Pork Industry: A case study on use of evidence in a Productivity Commission Inquiry

by Joe Lederman and Charles Fisher © Lawmedia Pty Ltd, February 2008
Australian Food Lawyers and Consultants

The Productivity Commission recently released an Accelerated Report on the Inquiry into the Import of Pigmeat. In this article, FoodLegal examines the nature of the Productivity Commission Act and the way in which the Productivity Commission interprets the provisions of the Act, and the legal difficulties for any Australian industry that might be seeking support for government protection through this avenue.

This article provides a case study for how a domestic industry sought protection from cheap imports. In October 2007, the Productivity Commission was asked to examine the Australian pork industry and whether protective tariff safeguards should be recommended. The preliminary findings of the resulting Inquiry were released in its Accelerated Report on the Inquiry into the Import of Pigmeat in December 2007 ('the Accelerated Report'). This Productivity Commission Inquiry into the pork industry allows an examination of broad issues and the fact-finding processes used by the Productivity Commission. The final report has yet be published.

1. Productivity Commission Inquiries for industry protection safeguards


The Australian government is party an international treaty signed in 1994 known as the World Trade Agreement. Its objective was the liberalisation of trade. Any tariffs or other taxes on imports restrict trade and are therefore subjected to numerous rules. Conceptually, countries are permitted under the World Trade Agreement and the General Agreement of Trade and Tariffs (GATT) to impose tariffs on imports where a domestic industry is threatened or suffering a serious injury caused by an increase of imports. Under international obligations, only a competent and independent authority can investigate and recommend to the government use of this exception. In Australia, that investigative body is the Productivity Commission. The Productivity Commission must perform its functions with reference to its policy guidelines. These are listed in section 8 of the Productivity Commission Act and appear to limit the Productivity Commission in the manner in which it makes its findings.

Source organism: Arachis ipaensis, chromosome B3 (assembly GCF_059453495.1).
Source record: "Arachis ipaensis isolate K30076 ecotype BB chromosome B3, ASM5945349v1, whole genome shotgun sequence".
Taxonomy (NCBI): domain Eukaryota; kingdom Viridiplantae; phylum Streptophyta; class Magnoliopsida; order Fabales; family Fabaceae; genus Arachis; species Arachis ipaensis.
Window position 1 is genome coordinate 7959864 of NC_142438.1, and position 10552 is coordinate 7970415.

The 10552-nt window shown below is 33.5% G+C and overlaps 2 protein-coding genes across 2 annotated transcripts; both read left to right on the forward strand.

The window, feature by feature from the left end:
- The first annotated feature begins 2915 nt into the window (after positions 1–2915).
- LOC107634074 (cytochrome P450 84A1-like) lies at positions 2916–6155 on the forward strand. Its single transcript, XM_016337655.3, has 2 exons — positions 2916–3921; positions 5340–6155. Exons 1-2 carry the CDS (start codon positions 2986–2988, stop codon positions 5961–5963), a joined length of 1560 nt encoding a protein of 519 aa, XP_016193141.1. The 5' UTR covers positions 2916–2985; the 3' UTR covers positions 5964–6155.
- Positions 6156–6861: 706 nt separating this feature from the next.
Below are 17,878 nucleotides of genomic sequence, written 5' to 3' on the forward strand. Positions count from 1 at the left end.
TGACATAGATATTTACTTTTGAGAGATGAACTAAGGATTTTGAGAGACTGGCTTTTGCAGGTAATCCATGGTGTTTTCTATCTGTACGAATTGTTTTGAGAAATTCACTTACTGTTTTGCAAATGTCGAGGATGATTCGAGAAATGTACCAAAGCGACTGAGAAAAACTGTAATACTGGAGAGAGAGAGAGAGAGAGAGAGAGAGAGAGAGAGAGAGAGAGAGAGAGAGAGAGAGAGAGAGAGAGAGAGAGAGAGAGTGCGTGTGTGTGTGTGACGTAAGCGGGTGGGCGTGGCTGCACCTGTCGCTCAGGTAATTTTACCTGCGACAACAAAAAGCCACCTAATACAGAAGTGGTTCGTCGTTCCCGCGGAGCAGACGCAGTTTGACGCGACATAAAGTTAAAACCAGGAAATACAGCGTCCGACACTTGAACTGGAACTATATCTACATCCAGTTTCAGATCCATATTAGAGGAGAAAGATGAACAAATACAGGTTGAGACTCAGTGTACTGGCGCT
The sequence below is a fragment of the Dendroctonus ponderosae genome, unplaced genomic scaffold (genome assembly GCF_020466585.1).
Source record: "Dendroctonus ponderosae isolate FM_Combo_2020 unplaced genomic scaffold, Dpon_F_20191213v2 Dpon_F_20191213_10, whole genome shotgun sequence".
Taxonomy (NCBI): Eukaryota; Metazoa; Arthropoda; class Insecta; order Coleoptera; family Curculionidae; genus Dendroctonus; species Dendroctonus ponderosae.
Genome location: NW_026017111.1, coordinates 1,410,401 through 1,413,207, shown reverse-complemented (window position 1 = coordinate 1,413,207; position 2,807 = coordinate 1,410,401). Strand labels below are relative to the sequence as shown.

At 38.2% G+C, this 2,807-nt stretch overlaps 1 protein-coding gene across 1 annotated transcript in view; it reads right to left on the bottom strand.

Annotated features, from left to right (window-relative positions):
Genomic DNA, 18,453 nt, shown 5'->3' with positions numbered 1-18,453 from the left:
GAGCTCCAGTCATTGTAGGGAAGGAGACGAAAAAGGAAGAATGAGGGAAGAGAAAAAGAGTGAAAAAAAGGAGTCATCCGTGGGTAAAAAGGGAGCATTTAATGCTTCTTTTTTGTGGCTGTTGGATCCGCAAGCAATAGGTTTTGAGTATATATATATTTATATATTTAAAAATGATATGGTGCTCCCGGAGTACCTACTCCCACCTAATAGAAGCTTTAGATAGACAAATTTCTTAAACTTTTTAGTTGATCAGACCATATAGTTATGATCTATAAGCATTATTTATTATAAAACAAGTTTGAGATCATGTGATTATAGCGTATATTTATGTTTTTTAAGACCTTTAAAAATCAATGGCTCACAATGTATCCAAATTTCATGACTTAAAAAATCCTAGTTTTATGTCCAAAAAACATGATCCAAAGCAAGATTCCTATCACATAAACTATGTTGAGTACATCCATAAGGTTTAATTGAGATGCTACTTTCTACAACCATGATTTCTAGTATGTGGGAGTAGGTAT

The Productivity Commission’s inquiry into the Australian pork industry has been prompted by a relaxation of quarantine protocols into the importation of uncooked pigmeat beginning in 1990 which has lead to increasing importation from the USA, Canada and Denmark. The procedures set out in the Productivity Commission Act to recommend the use of safeguards require that the Productivity Commission establish the following elements:

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